Business cards can be expensive and if you’re new to blogging or aren’t making any money from it yet, you probably don’t want to spend a lot of money. You can save a lot by designing your own business cards in PicMonkey!
Something I’ve been thinking about for a while is getting my own business cards. Nice ones are expensive, though, right? Right.
I’m not a graphic designer by profession or…even by experience. But it’s a hobby I’ve had since I was a teenager. I’ve love to buy my own business cards, but until my blog starts making significant money (as of this month, I’ve made enough to pay my blogging fees, but not much more than that), I’ll just have to make them.
I actually did this in two ways. Today I’m going to show you how to make a nice business card in PicMonkey. Tomorrow I’ll show you how I made them in Gimp. (Tomorrow’s are the ones I actually intend to print.) I actually prefer Gimp because it gives you more control over the quality of the final printed product, as well as more design options. But PicMonkey is so much easier to use and doesn’t require any downloading, which is why we’re starting with that.
Edit: I made new business cards using this technique. I posted them on Instagram. You can check out the front here and the back here. They’re not perfect, but they did the job–I threw them together about 2 hours before an event when I realized I had no cards.
How to Design Your Own Business Cards in PicMonkey
Step 01: Open PicMonkey and click “Design.” If it lets you choose the dimensions, type in “252” for the height and “144” for the width.
Step 02: Go to “Overlays” (it’s the one that looks like a butterfly) and pick a shape. I chose a label and used the color #9ed6bb.
Step 03: Choose a font and add text to your label. Since the card I’m making is for ChelseyHartman.net (which no longer exists, FYI), I chose “CH.” The font I used was called “Learning Curve” and I used white text (#ffffff).
EDIT: Now that PicMonkey lets you use your own fonts, I no longer use Learning Curve. 😛 Want some awesome FREE fonts? Check out DaFont! I’ve been using it for YEARS and I love it!
Step 04: Add descriptive text–your name, your profession (obviously if you’re at a blogging conference you don’t need this, but you could say what kind of blogger you are). The fonts I used were Amatic Small Caps and Rokkit (I think). The color was #918986.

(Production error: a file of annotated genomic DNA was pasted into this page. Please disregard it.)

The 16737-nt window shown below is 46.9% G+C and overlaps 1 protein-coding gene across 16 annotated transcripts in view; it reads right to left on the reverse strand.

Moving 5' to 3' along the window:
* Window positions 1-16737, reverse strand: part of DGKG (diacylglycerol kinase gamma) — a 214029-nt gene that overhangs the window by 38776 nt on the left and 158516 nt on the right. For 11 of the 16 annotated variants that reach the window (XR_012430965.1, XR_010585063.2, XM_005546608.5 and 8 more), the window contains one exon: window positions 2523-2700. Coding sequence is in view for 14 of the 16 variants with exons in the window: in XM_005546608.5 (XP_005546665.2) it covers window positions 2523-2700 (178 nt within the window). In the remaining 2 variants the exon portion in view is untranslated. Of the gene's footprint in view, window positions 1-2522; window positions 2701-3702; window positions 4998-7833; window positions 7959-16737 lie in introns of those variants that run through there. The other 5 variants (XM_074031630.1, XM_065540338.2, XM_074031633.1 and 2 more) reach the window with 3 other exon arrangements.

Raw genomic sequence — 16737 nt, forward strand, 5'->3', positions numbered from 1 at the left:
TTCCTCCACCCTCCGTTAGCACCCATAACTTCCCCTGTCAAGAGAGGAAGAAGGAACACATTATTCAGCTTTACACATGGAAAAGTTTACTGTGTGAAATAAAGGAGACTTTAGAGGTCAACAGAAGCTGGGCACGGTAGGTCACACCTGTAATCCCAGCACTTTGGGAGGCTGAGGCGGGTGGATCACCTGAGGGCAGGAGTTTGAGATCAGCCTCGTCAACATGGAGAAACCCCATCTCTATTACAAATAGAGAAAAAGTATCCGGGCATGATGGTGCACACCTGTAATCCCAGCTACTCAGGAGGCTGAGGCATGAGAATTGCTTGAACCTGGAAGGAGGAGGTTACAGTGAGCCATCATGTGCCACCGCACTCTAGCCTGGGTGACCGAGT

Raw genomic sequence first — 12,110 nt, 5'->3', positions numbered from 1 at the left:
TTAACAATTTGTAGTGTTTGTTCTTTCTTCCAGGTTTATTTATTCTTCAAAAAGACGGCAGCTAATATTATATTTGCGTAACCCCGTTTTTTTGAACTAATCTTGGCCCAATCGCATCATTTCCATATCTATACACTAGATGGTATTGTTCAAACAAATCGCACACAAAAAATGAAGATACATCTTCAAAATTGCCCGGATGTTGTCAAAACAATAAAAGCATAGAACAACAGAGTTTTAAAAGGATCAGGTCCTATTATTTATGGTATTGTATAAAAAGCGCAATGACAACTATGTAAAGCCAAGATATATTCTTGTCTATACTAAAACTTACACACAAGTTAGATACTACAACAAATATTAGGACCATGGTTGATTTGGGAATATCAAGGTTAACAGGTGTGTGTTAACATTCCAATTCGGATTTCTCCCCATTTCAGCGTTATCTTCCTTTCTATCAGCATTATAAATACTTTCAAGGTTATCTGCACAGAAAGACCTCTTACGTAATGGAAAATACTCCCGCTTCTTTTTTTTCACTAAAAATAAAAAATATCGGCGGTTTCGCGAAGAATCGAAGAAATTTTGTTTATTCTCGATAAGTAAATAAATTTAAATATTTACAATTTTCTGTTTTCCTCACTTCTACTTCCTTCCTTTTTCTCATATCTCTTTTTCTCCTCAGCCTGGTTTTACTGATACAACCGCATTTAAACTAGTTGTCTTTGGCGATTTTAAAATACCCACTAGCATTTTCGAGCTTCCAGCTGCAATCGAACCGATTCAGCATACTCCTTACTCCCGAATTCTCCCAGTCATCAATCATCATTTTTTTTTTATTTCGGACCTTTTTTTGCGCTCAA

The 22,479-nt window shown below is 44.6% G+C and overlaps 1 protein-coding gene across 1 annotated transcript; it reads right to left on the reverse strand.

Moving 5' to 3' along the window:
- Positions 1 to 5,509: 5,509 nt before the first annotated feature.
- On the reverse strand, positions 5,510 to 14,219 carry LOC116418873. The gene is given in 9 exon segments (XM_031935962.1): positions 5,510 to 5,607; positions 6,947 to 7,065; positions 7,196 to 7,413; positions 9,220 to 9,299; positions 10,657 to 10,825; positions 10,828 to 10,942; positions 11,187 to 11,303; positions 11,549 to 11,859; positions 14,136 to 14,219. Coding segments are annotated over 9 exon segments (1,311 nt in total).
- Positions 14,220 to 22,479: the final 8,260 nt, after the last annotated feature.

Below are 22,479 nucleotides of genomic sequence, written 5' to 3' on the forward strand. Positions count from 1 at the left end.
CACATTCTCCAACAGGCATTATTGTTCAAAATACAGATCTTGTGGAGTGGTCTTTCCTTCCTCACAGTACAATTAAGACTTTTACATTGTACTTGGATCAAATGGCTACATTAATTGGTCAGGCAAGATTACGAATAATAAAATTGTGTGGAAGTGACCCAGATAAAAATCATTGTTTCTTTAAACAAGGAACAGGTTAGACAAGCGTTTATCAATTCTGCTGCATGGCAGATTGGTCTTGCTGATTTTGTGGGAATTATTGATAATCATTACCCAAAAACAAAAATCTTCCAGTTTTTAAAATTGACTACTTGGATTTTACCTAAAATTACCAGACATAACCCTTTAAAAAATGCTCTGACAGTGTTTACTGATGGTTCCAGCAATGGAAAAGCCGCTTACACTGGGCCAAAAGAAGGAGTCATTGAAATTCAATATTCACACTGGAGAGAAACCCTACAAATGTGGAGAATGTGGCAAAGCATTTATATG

Step 05: Now the middle is empty! You can use this for whatever you want. Most people use social media accounts (their big ones–usually Twitter and Facebook). I chose to include keywords to describe my blog(s). I may change this to social media, though. I haven’t decided. Again, the color I used was #918986.
If you’re not a blogger (or you are) and you run your own business, you probably want to include your business number and address instead.
Step 06: It’s missing something, though. So I added some little dots between each keyword. (I used another shape overlay for this.) I changed the shape color to #9ed6bb to match my original overlay.
Step 07: For one more touch, I chose a font and typed out opening and closing parentheses. I used the color #9ed6bb for those, as well. I can’t remember what font I used, but go ahead and play around until you find one you like.
Step 08: Save this. You can stop here if you want, but I really like the look of cards with a front and a back. So after you save this document, open a new one. The dimensions of your new one will be the same, but opposite: 144 for the height and 252 for the width. Insert a nice background by going to the icon that’s shaped like a diamond. You can use one of theirs or one of your own. I used a nice polka dot one.
Step 09: That mint overlay I made for the last card? We’re doing that again, but in white (#ffffff).
Step 10: Insert text, just like with the last one. I used Learning Curve. Again, I used “CH” for the label. I also inserted the URL in Amatic Small Caps. For both, I used #918986 for the color.
And you’re done! Save this. You can then insert them into Microsoft Word (or something similar) on different pages and then set your printer to print front and back. I’m actually having trouble getting mine to line up properly, so I’ll update with that when I figure it out. (I got my printer to do it once and I can’t remember how!)
You can also just take both image files to your local printing shop and ask them to print it a specific way.
For now, though, you have a nice business card! It’s even nicer if you use Gimp, so as I said, we’ll do that tomorrow. 🙂 Also, I’ll show you my finished product.
I would LOVE to see what you design! Go to my Facebook page and post a link to your cards on my wall to show them off!
Hi there Chelsey, I agree with you that DIY can help one really save a lot. I have been hearing of PicMonkey but never tried to use it before, but I guess it’s now time to give it a shot. Although I can see the program seems complex, I know I will get used to. Thanks.
I’m currently in the process of finishing some business cards. Did you figure out how to print them correctly?
Wow! you are really good in making your own business card. I want to try this but I am not really good in designs LOL. That is why I tried checking online where to get discounts for business card and can give me the design I want. Have you heard Mamma? I just got the discount their and found Zazzle who really have a great quality of customized business cards. Hope you can grab their discount too. 🙂
Thanks so much! You are an excellent teacher and explain things very clearly.I know how to make my own.
Undoubtedly with you that DO IT YOURSELF can help one really and save a lot. I actually have been hearing of PicMonkey but never attempted to make use of it before, but I guess it’s now time to offer it a shot. Although I am able to see the program seems complicated, I know I will get used to. Thanks a lot.